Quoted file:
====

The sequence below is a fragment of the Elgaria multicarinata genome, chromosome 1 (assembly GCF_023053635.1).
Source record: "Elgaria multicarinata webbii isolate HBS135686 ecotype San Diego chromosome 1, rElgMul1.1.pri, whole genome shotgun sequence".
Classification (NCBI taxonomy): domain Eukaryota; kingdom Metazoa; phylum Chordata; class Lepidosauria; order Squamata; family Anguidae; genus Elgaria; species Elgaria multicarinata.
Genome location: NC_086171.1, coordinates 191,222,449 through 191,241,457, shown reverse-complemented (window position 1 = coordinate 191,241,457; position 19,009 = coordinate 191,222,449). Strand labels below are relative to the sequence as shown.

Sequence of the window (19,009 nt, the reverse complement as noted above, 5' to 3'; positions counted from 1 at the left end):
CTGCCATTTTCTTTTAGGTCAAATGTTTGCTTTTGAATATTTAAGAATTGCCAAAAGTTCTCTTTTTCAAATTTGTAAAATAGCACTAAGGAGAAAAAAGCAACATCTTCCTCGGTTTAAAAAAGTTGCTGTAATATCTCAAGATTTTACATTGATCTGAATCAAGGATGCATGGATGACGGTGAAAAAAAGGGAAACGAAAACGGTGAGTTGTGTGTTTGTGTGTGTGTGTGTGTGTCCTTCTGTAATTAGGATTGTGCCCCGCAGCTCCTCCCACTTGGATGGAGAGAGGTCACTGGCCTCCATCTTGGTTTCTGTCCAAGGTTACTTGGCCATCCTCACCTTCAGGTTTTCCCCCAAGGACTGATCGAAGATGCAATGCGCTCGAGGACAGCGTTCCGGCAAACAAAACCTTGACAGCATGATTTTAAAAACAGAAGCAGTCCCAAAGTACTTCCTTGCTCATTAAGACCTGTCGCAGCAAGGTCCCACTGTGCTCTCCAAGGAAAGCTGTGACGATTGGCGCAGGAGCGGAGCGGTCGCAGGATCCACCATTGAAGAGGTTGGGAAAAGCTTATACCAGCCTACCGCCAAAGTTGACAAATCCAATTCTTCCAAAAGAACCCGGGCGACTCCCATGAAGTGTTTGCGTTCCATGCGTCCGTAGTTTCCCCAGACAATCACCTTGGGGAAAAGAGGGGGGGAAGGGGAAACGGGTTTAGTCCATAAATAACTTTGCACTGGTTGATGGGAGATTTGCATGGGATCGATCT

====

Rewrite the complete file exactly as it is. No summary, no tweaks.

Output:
The sequence below is a fragment of the Elgaria multicarinata genome, chromosome 1 (assembly GCF_023053635.1).
Source record: "Elgaria multicarinata webbii isolate HBS135686 ecotype San Diego chromosome 1, rElgMul1.1.pri, whole genome shotgun sequence".
Classification (NCBI taxonomy): domain Eukaryota; kingdom Metazoa; phylum Chordata; class Lepidosauria; order Squamata; family Anguidae; genus Elgaria; species Elgaria multicarinata.
Genome location: NC_086171.1, coordinates 191,222,449 through 191,241,457, shown reverse-complemented (window position 1 = coordinate 191,241,457; position 19,009 = coordinate 191,222,449). Strand labels below are relative to the sequence as shown.

Sequence of the window (19,009 nt, the reverse complement as noted above, 5' to 3'; positions counted from 1 at the left end):
CTGCCATTTTCTTTTAGGTCAAATGTTTGCTTTTGAATATTTAAGAATTGCCAAAAGTTCTCTTTTTCAAATTTGTAAAATAGCACTAAGGAGAAAAAAGCAACATCTTCCTCGGTTTAAAAAAGTTGCTGTAATATCTCAAGATTTTACATTGATCTGAATCAAGGATGCATGGATGACGGTGAAAAAAAGGGAAACGAAAACGGTGAGTTGTGTGTTTGTGTGTGTGTGTGTGTGTCCTTCTGTAATTAGGATTGTGCCCCGCAGCTCCTCCCACTTGGATGGAGAGAGGTCACTGGCCTCCATCTTGGTTTCTGTCCAAGGTTACTTGGCCATCCTCACCTTCAGGTTTTCCCCCAAGGACTGATCGAAGATGCAATGCGCTCGAGGACAGCGTTCCGGCAAACAAAACCTTGACAGCATGATTTTAAAAACAGAAGCAGTCCCAAAGTACTTCCTTGCTCATTAAGACCTGTCGCAGCAAGGTCCCACTGTGCTCTCCAAGGAAAGCTGTGACGATTGGCGCAGGAGCGGAGCGGTCGCAGGATCCACCATTGAAGAGGTTGGGAAAAGCTTATACCAGCCTACCGCCAAAGTTGACAAATCCAATTCTTCCAAAAGAACCCGGGCGACTCCCATGAAGTGTTTGCGTTCCATGCGTCCGTAGTTTCCCCAGACAATCACCTTGGGGAAAAGAGGGGGGGAAGGGGAAACGGGTTTAGTCCATAAATAACTTTGCACTGGTTGATGGGAGATTTGCATGGGATCGATCT